Brighton Beer Blog review
Bison Beer North Laine

Read a beer-by-beer account of our visit

Date: Friday 21st May
Beers:
Cloudwater – Apple Blossoms on Hewitt Street
Amundsen – Glazed & Confused
Verdant – I Played Trumpet On That Tune

To the best of our knowledge the Bison Beer brand started life as a little bottle shop on East Street. But in a few short years that shop has grown to include a well-rounded portfolio of a bar/bottle shop in Hove, the Bison Beach Bar on Marine Parade, and this modern central Brighton tap bar on North Road. One Friday afternoon a local brewer and I decided to book a table for a post-work pint at Bison Beer North Laine, and it was wonderful to finally re-enter this fantastic central Brighton tap bar after such a long time.

Oh, how we have missed the excitable hum of energy that greets you in a busy bar in the late afternoon. It was only 5.15pm but it was warm and stuffy from the many bodies already filling all the tables. This popular North Laine bar has limited seating, even in normal times, so advanced booking is strongly recommended.

The style throughout all floors is contemporary and stylish, in a recognisably playful Bison way. Clean cut and raw, the industrial elements – such as the raw wood and block concrete bar – are nicely softened by colour, plants or a subtle sense of humour splashed on the walls. The floors are connected by what looks like a bespoke yellow circular staircase. You get the feeling that no expense has been spared in the finish.

We are impressed with how each of the three floors offers a slightly different atmosphere; the ground floor is where it feels most energetic and busy, with the combination of people arriving and leaving, staff collecting drinks from the bar (or more likely in normal times people queuing at the bar); plus the majority of the seating is in this area. At the entrance there are a couple of sections of café-style counter seating in the windows, and beyond the bar tables and chairs fill the space to the back. It’s a little tightly packed, but the feeling is not too cramped.

Upstairs there are boothed spaces and comfortable benches, the extra height to the ceiling making it seem more airy, and there are lots of plants and wooden fittings creating a raw but natural feel. This is a decent space for an informal work meeting or for groups, as the layout makes it neither too claustrophobic nor too lifeless, no matter how many people are there.

The basement level is dimly lit in a sort of secretive, intimate speakeasy way. It was slightly quieter down here at this time on a Friday, but with a little bar of its own in the corner this could be a great floor to hire for private parties. As an aside, down here is where two of Bison’s bar staff got spanked at a game of beer pong when my Dad had the most unexpected streak of beginner’s luck you’ve ever seen. We don’t know if beer games will resume post COVID, but we hope so.

Moving on to beers, we counted a staggering 14 taps on the bar. Even though only ten were pouring today, that’s simply a ridiculously varied choice on draft – not to mention the copious number of options in the fridge. Draft options ranged from locals such as Gun and Bedlam, to UK faves such as Cloudwater, Kernel and Amundsen. These will all rotate quite regularly, except for their own Seaside APA which seems to be a mainstay house beer. The staff serving us seemed to have a good grasp of what was available – which is pretty important in a tap bar – but the tap menu is also listed on TV screens on every floor. All in all, the only area that some might argue the options let you down is with regard to cask options, of which there were none.

Prices for higher ABV beers or revered guest ales on tap can sting a little, but the good news is that for every beer pushing above £6 or £7, there seemed to be another sub £6. The lowest-priced beer was a £5.60 pint from a decent local brewer, this is less than many of the local pubs in the area charge for a pint of Neck Oil. Here’s a run-down of what we tasted on our visit..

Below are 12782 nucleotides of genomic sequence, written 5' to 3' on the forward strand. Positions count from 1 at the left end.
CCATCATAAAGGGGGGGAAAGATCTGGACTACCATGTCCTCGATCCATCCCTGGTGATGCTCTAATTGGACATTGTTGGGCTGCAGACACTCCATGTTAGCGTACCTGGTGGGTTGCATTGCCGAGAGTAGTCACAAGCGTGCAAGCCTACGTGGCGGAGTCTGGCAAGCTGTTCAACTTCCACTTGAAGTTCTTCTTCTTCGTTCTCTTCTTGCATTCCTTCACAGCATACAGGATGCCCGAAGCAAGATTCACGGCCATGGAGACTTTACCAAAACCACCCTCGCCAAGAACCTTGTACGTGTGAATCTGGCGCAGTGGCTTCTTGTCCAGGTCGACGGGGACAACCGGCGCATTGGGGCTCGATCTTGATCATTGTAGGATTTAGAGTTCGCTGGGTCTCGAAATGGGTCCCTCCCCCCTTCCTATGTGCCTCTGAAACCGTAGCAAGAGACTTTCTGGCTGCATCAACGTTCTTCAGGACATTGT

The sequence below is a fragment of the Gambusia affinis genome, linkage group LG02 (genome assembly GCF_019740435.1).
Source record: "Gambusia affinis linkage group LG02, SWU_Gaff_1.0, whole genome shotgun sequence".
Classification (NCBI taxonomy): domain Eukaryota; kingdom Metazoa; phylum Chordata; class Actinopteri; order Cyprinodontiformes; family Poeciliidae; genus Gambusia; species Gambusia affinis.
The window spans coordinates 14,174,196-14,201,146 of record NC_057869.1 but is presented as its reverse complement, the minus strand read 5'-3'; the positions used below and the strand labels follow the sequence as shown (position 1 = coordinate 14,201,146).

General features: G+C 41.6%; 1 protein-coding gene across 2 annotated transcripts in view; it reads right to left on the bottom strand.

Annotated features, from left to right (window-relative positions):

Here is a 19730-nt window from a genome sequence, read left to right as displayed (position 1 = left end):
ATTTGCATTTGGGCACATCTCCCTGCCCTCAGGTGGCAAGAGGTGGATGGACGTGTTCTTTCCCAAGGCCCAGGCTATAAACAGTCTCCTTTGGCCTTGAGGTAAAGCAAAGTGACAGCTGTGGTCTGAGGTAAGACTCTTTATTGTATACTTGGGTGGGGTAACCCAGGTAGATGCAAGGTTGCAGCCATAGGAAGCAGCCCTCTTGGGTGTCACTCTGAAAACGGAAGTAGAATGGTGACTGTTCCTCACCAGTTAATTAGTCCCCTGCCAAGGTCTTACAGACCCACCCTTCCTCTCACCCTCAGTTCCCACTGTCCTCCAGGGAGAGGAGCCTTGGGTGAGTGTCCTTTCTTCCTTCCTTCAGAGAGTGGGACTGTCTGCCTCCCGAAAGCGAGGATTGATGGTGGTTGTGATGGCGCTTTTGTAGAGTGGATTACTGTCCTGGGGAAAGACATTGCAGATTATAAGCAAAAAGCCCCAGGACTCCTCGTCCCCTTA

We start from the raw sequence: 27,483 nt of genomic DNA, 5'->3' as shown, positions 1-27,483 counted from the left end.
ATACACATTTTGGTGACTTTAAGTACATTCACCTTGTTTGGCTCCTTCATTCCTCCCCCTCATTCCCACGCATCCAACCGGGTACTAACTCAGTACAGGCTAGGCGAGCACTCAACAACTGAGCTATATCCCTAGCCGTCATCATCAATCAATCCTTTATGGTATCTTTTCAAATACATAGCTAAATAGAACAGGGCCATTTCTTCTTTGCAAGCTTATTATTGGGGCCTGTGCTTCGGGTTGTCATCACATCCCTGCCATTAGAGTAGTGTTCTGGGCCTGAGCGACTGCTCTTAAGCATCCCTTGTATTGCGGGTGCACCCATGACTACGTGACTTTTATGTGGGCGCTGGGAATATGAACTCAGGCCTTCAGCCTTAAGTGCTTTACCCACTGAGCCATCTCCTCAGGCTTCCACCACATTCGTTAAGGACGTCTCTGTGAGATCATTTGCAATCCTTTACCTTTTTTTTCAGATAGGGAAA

Amundsen – Glazed & Confused 13.5%
I was slightly taken aback when I saw my brewer friend order a 13.5% imperial stout for his first drink – surely that breaks all the beer tasting rules? – but apparently when he sees an Amundsen beer he just can’t say no. Glazed and Confused is sickly, sticky and sweet in all the best ways, with elements of strong caramel and honey. It’s very chocolately, pleasant and warming going down. You can smell how boozy it is from a mile off. There’s nothing devisive about it, and it reminded us of a Crunchie bar. A superb brew, but you probably wouldn’t want any more than a third of a pint.

Cloudwater – Apple Blossoms on Hewitt Street DDH pale 4.2%
Crisp, smooth and sessionable. Hoppy but without being dry, more sweet than bitter and more juicy than dry.
 A straight down the line crowdpleaser.

Verdant – I Played Trumpet On That Tune NEIPA 6.5%
A thick and toungue-coating mixture that has gorgeous depth and mouthfill. It’s generally a juicy tropical flavour, though there’s a slightly dank aftertaste that I couldn’t put my finger. Not bitter, perhaps a little savoury, just interesting, but an aftertaste that could be slightly devisive.

We didn’t eat here on this occasion, but have in the past and we can highly recommend the eats from Humble Kitchen. The menu spans nine different burgers, various jazzed-up portions of fries, plus their morish small plates. These guys started out doing pop-up beer and food pairing evenings, and have a knack for making grub that pairs brilliantly with beer. We note that between noon and 5pm on weekdays you can get a burger and fries for only £9.

Rounding things off with a little COVID service update, we can report that all staff were wearing masks. Some plexiglass dividers were in place on tables upstairs, though not in the lower floors that we noticed. Table service was in operation, but refreshingly it didn’t mean ordering through some faffy app that forgets all your details the next time you want to order. The staff at Bison were very attentive in coming to our table and, to be honest, given the size of the bar area and the small overall floor space, you could argue that this is a bar where table service could work really well for the long term.

All in all Bison have cracked it with this inner city tap bar. It’s relaxed and stylish while not taking itself too seriously, and in offering an insane number of draft options while giving the cold shoulder to cask, they are undoubtedly aiming at the modern beer explorer.

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Date: Friday 21st May